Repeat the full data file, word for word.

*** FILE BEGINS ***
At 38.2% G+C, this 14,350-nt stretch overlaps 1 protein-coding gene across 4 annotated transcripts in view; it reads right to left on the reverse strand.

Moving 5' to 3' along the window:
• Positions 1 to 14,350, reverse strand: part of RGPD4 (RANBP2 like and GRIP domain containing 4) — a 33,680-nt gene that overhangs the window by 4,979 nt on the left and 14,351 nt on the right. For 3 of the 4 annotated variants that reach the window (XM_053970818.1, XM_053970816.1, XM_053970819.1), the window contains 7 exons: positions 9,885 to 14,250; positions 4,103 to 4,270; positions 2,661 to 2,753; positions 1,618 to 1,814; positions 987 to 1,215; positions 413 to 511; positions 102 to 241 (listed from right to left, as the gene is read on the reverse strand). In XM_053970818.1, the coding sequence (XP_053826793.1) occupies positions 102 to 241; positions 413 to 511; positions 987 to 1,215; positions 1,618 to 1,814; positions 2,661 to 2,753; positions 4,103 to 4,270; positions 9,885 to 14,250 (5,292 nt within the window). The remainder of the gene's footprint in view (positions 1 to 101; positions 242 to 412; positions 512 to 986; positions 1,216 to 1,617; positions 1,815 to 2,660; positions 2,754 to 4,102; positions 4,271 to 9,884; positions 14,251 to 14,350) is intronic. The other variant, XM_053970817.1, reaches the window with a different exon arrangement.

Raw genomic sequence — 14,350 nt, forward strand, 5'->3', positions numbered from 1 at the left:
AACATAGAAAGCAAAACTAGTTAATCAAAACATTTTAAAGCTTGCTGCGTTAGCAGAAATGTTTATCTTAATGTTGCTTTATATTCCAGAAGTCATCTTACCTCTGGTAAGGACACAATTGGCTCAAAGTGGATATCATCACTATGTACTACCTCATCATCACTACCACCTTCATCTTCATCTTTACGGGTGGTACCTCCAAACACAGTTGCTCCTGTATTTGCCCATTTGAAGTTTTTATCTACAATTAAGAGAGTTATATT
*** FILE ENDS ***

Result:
At 38.2% G+C, this 14,350-nt stretch overlaps 1 protein-coding gene across 4 annotated transcripts in view; it reads right to left on the reverse strand.

Moving 5' to 3' along the window:
• Positions 1 to 14,350, reverse strand: part of RGPD4 (RANBP2 like and GRIP domain containing 4) — a 33,680-nt gene that overhangs the window by 4,979 nt on the left and 14,351 nt on the right. For 3 of the 4 annotated variants that reach the window (XM_053970818.1, XM_053970816.1, XM_053970819.1), the window contains 7 exons: positions 9,885 to 14,250; positions 4,103 to 4,270; positions 2,661 to 2,753; positions 1,618 to 1,814; positions 987 to 1,215; positions 413 to 511; positions 102 to 241 (listed from right to left, as the gene is read on the reverse strand). In XM_053970818.1, the coding sequence (XP_053826793.1) occupies positions 102 to 241; positions 413 to 511; positions 987 to 1,215; positions 1,618 to 1,814; positions 2,661 to 2,753; positions 4,103 to 4,270; positions 9,885 to 14,250 (5,292 nt within the window). The remainder of the gene's footprint in view (positions 1 to 101; positions 242 to 412; positions 512 to 986; positions 1,216 to 1,617; positions 1,815 to 2,660; positions 2,754 to 4,102; positions 4,271 to 9,884; positions 14,251 to 14,350) is intronic. The other variant, XM_053970817.1, reaches the window with a different exon arrangement.

Raw genomic sequence — 14,350 nt, forward strand, 5'->3', positions numbered from 1 at the left:
AACATAGAAAGCAAAACTAGTTAATCAAAACATTTTAAAGCTTGCTGCGTTAGCAGAAATGTTTATCTTAATGTTGCTTTATATTCCAGAAGTCATCTTACCTCTGGTAAGGACACAATTGGCTCAAAGTGGATATCATCACTATGTACTACCTCATCATCACTACCACCTTCATCTTCATCTTTACGGGTGGTACCTCCAAACACAGTTGCTCCTGTATTTGCCCATTTGAAGTTTTTATCTACAATTAAGAGAGTTATATT